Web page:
Responsive design is a hot topic these days, and that discussion is extending more and more to include email design. While making your website adapt to screen size is an idea that’s improving as more companies embrace it, responsive email design still presents numerous issues—enough to make you reconsider whether it’s worth it to implement yet at all.

As some of our own readers brought up, Gmail on iOS and Android doesn’t currently support CSS media queries, which means that your delicately crafted responsive email might still be impossible to read for some users. Some other lesser-used apps suffer the same fate. In addition, you’ve got all sorts of quirks to consider across a range of mobile and desktop applications.

If your analytics don’t show high mobile engagement yet, you can try to wait out the technology, but you’re better off leaning into your inevitable future.

Think Mobile First

It’s often been said that constraints foster creativity, and the current landscape of email clients is no exception. By prioritizing mobile, instead of tacking it on, you can beat the squirrely bugs that plague mobile email clients, while also reaping the benefits that forced simplicity brings.

Bulletproof Layouts

Using a single-column, responsive layout ensures that you’ll have an easily-digested design, even in a mobile Gmail app. In Pardot, the pre-formatted template fits the bill nicely, but there’s plenty of inspiration to roll your own. A single-column layout looks great on a desktop, too, as long as you have a maximum width set. Success!

You can still apply this principle when building a layout with multiple columns for larger screens, if needed: just use media queries to change the layout as screen size increases. Apps like Gmail will ignore these rules, and present the original layout. It’s the simple principle that “progressive enhancement” usually beats “graceful degradation”.

Engaging Content

Though your larger content strategy for mobile emails is better left for a separate conversation, there are plenty of smaller, mobile-first tweaks you can make that lead to better interactions on any device.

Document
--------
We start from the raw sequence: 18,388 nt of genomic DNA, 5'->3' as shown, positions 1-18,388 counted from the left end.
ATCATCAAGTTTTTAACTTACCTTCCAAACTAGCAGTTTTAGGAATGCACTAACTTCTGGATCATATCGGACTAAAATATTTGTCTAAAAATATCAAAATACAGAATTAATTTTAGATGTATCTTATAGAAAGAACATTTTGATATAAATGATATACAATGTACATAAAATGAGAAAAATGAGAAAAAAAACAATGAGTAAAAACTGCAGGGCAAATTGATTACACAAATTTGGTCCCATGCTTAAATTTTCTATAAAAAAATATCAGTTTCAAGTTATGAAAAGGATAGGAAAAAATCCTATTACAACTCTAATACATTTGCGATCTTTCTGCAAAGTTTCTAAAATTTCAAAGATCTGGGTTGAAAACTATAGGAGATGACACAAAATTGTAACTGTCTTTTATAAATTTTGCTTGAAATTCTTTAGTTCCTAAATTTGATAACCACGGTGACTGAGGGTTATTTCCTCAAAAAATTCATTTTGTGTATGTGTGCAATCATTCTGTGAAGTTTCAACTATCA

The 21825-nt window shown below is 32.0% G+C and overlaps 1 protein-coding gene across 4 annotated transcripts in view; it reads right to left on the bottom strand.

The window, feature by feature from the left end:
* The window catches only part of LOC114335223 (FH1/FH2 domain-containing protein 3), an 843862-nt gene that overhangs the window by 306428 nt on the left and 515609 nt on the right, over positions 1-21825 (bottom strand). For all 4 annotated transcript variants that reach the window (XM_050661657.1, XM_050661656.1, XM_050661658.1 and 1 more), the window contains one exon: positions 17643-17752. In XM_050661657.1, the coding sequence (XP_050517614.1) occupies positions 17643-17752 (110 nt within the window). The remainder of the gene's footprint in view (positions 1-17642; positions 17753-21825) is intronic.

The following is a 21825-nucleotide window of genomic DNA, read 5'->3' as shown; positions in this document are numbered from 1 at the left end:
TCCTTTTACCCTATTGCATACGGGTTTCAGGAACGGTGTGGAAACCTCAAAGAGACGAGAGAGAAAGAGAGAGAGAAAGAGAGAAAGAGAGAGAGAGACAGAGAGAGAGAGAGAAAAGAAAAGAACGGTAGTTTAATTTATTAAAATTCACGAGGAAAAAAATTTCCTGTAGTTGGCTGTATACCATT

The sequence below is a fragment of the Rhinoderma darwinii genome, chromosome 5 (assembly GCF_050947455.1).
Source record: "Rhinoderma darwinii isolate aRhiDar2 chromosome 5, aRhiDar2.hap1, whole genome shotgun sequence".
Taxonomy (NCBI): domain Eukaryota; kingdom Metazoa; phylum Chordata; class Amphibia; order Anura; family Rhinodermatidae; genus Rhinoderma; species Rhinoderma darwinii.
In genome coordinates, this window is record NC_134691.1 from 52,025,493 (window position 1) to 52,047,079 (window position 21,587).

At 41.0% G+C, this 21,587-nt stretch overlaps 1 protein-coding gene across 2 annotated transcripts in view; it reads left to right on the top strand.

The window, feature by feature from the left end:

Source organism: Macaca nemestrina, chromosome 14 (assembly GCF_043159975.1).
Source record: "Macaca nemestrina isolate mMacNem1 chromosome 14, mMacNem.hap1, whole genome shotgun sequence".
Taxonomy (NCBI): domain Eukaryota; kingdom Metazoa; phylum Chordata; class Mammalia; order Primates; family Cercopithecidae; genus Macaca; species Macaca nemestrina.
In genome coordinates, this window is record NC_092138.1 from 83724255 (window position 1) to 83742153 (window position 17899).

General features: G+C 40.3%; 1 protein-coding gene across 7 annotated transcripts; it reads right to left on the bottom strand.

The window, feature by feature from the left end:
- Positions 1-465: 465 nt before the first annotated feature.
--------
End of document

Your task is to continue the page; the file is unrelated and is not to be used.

For instance, make sure your text isn’t tiny—no one appreciates having to squint to read. Plus, we know that users love to scan text, so it needs to be understandable without reading all the text in order. Further, tiny text is hard to tap on a mobile device, and nothing ought to get in the way of users’ engagement. Stick with 14px body text at a bare minimum.

Speaking of ‘tappability’, set your most important links apart by giving them the button treatment: high contrast, padded areas that are easy to click. Make sure you don’t put multiple buttons in a small area — the “typical adult finger covers 45 pixels” on a mobile device. Fitts’s law (if we wanted to get nerdy about it) applies at any screen size, so give users room to miss a click every now and then.

Even links in a block of text ought to have visual separation, such as an underline. If you can’t tell the difference between a text and a link when your email is colorless, add more emphasis.

These guidelines help make your email design more engaging on any device by creating visual contrast that overcomes any CSS bugs you might encounter.

Analytics & Testing

As I said earlier, it’s a better idea to lean into a mobile world than to try to avoid it any longer. Analytics are somewhat of a lagging indicator, and don’t tell you much about what your users’ next device will be. But what analytics can guide you on, in this case especially, is testing. Prioritize the testing of email clients with the most usage, and know that your great design principles and solid codebase will carry you if you can’t test every one.

Adopting a mobile first design strategy for your emails puts you on more solid ground, no matter which client your email is viewed in.

Cliff Seal

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